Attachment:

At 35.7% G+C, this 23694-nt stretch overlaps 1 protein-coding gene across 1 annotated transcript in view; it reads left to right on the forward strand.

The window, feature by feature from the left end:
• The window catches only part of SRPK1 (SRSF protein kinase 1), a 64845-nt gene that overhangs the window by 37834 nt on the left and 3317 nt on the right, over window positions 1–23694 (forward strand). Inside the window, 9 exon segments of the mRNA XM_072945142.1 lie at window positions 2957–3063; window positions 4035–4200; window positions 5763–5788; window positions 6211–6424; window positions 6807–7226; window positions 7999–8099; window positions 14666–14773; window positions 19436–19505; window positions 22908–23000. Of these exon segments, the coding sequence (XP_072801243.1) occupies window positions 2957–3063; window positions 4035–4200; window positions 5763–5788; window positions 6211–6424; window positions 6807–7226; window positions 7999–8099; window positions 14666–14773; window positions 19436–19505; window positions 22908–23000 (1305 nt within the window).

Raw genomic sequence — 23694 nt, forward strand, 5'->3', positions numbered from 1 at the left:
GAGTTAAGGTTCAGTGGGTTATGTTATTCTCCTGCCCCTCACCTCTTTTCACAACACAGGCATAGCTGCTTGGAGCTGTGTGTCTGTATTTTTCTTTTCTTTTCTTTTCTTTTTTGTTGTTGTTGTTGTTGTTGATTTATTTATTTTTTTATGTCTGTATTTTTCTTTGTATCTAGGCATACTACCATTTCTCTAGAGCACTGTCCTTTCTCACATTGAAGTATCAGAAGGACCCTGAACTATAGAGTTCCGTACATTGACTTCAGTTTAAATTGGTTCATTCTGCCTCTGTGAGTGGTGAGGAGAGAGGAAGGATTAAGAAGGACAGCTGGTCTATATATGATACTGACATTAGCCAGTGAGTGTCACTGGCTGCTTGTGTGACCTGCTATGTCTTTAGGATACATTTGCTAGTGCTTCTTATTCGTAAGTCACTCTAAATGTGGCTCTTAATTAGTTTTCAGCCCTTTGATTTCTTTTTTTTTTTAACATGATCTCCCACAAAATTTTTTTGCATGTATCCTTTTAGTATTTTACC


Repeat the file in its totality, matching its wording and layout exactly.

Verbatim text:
At 35.7% G+C, this 23694-nt stretch overlaps 1 protein-coding gene across 1 annotated transcript in view; it reads left to right on the forward strand.

The window, feature by feature from the left end:
• The window catches only part of SRPK1 (SRSF protein kinase 1), a 64845-nt gene that overhangs the window by 37834 nt on the left and 3317 nt on the right, over window positions 1–23694 (forward strand). Inside the window, 9 exon segments of the mRNA XM_072945142.1 lie at window positions 2957–3063; window positions 4035–4200; window positions 5763–5788; window positions 6211–6424; window positions 6807–7226; window positions 7999–8099; window positions 14666–14773; window positions 19436–19505; window positions 22908–23000. Of these exon segments, the coding sequence (XP_072801243.1) occupies window positions 2957–3063; window positions 4035–4200; window positions 5763–5788; window positions 6211–6424; window positions 6807–7226; window positions 7999–8099; window positions 14666–14773; window positions 19436–19505; window positions 22908–23000 (1305 nt within the window).

Raw genomic sequence — 23694 nt, forward strand, 5'->3', positions numbered from 1 at the left:
GAGTTAAGGTTCAGTGGGTTATGTTATTCTCCTGCCCCTCACCTCTTTTCACAACACAGGCATAGCTGCTTGGAGCTGTGTGTCTGTATTTTTCTTTTCTTTTCTTTTCTTTTTTGTTGTTGTTGTTGTTGTTGATTTATTTATTTTTTTATGTCTGTATTTTTCTTTGTATCTAGGCATACTACCATTTCTCTAGAGCACTGTCCTTTCTCACATTGAAGTATCAGAAGGACCCTGAACTATAGAGTTCCGTACATTGACTTCAGTTTAAATTGGTTCATTCTGCCTCTGTGAGTGGTGAGGAGAGAGGAAGGATTAAGAAGGACAGCTGGTCTATATATGATACTGACATTAGCCAGTGAGTGTCACTGGCTGCTTGTGTGACCTGCTATGTCTTTAGGATACATTTGCTAGTGCTTCTTATTCGTAAGTCACTCTAAATGTGGCTCTTAATTAGTTTTCAGCCCTTTGATTTCTTTTTTTTTTTAACATGATCTCCCACAAAATTTTTTTGCATGTATCCTTTTAGTATTTTACC